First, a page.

03.15.20: Seeing Mona Lisa

A dense crowd of people always surrounds Leonardo da Vinci's Mona Lisa in the Louvre Museum in Paris, France.

A dense crowd of people always surrounds Leonardo da Vinci's Mona Lisa in the Louvre Museum in Paris, France.

First reaction: It’s a lot smaller than I expected

‍Tech specs

  • Date/time: July 16, 2018, 1:04 p.m.
  • Location: 48°51'39.786" N 2°20'8.724" E (Show in Google Maps)
  • Camera: Canon EOS 7D Mark II
  • Lens: Canon EF-S 10-22mm f/3.5-4.5 (22mm) 
  • Aperture: f/5.6
  • Shutter: 1/125th second
  • ISO: 1600

‍Much of my early art education came from watching cartoons.

‍For instance, Rodin’s The Thinker sculpture appeared in parody in a number of cartoons. So I knew what it was.

‍And then there’s the Mona Lisa (thanks, Bugs Bunny).

‍I’ve since supplemented that early education with visits to a number of museums in the United States and other countries, where I’ve seen castings of The Thinker (in New York, Philadelphia and Washington, D.C.) and, in 2018, Leonardo da Vinci’s Mona Lisa in the Louvre Museum in Paris where it has been on permanent display since 1797.

‍And I admit seeing art in a museum beats the cartoon versions.

‍About 6 million people view the Mona Lisa at the Louvre each year. It seems like all 6 million line up each day because there’s always a crowd of people surrounding the painting. Getting a close view of the Mona Lisa requires time and patience to slowly work through the pack to reach the front railing.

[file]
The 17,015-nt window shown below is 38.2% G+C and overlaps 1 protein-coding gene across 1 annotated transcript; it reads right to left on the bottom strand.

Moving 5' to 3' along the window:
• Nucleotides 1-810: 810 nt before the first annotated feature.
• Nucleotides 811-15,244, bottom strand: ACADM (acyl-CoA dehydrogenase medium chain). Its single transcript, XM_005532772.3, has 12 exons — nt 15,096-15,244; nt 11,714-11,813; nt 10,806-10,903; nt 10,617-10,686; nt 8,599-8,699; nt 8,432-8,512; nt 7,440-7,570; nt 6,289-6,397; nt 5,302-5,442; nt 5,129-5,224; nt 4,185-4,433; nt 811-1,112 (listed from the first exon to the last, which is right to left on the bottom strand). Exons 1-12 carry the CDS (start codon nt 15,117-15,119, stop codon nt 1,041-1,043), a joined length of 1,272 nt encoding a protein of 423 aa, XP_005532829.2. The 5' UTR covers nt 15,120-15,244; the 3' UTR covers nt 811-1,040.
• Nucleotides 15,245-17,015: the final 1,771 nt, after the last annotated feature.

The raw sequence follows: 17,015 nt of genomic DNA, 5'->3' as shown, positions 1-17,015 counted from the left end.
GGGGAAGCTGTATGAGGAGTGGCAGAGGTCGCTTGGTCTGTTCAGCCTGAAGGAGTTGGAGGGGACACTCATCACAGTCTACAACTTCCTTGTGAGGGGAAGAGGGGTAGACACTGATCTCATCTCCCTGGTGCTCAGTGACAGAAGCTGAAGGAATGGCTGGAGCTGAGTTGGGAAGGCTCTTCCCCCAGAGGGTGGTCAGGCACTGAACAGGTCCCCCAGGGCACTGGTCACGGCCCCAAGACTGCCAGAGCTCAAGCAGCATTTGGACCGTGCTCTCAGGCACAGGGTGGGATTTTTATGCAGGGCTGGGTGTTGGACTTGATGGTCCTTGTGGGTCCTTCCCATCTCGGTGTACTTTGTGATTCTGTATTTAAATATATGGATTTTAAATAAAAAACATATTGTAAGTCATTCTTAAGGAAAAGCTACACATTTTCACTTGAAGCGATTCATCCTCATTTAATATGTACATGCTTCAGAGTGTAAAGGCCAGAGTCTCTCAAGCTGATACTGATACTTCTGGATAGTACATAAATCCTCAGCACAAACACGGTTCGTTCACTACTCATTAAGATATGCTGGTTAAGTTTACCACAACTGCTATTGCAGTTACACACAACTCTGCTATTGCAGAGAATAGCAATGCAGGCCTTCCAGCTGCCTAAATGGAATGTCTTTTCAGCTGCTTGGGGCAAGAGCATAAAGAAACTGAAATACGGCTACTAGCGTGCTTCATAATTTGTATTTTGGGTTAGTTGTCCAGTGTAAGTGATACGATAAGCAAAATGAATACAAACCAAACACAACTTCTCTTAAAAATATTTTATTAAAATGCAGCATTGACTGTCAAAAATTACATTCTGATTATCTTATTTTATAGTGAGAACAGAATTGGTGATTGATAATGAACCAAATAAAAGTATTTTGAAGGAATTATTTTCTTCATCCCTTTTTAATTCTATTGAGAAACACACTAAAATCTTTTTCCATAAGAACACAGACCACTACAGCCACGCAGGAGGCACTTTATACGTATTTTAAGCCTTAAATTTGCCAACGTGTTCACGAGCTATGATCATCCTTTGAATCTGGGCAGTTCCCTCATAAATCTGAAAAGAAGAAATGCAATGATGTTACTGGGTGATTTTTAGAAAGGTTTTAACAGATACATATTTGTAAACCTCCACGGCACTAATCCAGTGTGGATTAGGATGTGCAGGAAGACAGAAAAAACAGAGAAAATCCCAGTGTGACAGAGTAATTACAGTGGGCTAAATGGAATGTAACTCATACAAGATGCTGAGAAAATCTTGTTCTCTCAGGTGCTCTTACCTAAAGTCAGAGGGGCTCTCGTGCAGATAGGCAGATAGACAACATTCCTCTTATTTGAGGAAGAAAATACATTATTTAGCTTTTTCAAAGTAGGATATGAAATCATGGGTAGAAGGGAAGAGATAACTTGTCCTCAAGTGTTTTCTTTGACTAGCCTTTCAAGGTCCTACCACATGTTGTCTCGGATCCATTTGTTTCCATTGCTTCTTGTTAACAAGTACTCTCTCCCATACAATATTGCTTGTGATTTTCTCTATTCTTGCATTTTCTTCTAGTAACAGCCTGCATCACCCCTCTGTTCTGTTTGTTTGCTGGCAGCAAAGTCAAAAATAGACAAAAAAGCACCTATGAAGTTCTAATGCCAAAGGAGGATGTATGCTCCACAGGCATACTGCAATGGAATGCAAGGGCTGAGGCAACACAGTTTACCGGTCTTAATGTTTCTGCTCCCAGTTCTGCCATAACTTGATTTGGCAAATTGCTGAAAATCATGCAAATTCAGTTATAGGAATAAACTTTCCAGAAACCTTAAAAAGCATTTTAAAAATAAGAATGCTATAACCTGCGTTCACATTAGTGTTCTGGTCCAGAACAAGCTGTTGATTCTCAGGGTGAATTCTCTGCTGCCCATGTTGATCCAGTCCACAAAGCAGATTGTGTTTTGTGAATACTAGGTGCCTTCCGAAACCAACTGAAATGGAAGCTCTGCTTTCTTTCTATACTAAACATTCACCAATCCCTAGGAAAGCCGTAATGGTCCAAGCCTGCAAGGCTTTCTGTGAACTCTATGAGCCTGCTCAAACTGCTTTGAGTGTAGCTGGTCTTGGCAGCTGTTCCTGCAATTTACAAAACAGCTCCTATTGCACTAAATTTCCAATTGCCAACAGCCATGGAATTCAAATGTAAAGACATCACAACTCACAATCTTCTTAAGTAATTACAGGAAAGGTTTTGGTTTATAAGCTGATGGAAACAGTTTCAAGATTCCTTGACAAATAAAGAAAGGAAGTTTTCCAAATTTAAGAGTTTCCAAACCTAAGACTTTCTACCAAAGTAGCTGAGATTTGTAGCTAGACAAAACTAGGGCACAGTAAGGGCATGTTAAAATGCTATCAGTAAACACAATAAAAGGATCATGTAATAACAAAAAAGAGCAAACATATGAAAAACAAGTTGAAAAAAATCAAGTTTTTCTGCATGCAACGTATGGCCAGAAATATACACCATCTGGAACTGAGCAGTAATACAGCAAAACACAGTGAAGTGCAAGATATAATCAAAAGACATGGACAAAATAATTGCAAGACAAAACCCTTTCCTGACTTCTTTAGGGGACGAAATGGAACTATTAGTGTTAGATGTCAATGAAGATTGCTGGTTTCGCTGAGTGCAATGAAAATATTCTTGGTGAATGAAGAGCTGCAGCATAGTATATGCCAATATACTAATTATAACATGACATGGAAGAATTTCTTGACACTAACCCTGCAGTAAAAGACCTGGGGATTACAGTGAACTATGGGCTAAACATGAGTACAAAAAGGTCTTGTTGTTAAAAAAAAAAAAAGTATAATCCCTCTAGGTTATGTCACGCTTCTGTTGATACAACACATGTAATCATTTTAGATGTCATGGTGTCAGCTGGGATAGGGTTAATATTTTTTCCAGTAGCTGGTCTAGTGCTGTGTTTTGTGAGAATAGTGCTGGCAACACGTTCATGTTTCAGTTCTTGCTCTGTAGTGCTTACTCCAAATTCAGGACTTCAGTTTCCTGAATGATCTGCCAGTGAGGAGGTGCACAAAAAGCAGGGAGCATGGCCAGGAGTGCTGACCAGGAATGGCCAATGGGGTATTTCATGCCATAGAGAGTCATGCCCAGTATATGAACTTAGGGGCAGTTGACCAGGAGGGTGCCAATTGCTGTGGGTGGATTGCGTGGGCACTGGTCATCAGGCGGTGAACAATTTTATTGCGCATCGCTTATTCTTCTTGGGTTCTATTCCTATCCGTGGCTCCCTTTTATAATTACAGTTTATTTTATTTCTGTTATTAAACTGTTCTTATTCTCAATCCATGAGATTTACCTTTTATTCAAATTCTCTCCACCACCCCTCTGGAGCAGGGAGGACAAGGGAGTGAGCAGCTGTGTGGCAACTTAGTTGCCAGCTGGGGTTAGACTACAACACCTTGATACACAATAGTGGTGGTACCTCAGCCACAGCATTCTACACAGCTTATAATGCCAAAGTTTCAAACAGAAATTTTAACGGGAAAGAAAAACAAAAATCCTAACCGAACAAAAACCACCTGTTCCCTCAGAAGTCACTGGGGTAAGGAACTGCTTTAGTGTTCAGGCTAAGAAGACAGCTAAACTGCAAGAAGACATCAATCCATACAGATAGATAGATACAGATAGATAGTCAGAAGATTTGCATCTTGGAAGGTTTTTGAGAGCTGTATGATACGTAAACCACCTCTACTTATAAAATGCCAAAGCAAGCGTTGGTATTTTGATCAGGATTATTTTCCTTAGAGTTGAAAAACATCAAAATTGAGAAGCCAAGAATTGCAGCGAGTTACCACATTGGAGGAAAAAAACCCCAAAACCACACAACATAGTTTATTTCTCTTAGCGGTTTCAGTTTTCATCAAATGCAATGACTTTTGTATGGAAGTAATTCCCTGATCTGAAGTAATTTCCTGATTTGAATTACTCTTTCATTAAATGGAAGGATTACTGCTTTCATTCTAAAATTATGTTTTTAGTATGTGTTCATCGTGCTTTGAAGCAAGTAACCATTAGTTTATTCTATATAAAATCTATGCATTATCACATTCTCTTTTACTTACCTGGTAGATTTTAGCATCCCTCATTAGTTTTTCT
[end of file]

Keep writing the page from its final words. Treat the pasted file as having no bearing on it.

‍I didn’t have the time or the patience to do that during our visit. I did get a closer photo of the painting, using a long lens, but a photo showing a painting is rather boring. I feel this wider photo better captures the viewing experience standing behind a crowd of people, many wearing backpacks and most using their phones to get photos.

‍It’s funny, but my first thought when viewing the Mona Lisa was “wow, I thought it would be larger.” I laughed at the thought because I felt like a basic tourist standing among art aficionados, but then I heard others around me saying something similar in a variety of languages. The painting, not including the frame, is 30 inches by 21 inches, almost like a postage stamp on a wall in a museum filled with wall-sized paintings.

‍But it’s still the Mona Lisa, probably the most famous and most valuable painting in the world.

‍Leonardo da Vinci likely painted Mona Lisa before 1513. While the painting is more than 500 years old, it has never been fully restored. It has had a number of cleanings and revarnishing through the years and, while in the possession of the Louvre, has been displayed with care. In 2005, after the Mona Lisa was removed from display for maintenance and analysis, the painting was moved for display in a specially built climate-controlled enclosure behind bulletproof glass. It’s a safe place to hang out as the millions of people file past.

About 6 million people view the Mona Lisa at the Louvre each year. It seems like all 6 million line up each day because there’s always a crowd of people surrounding the painting. 

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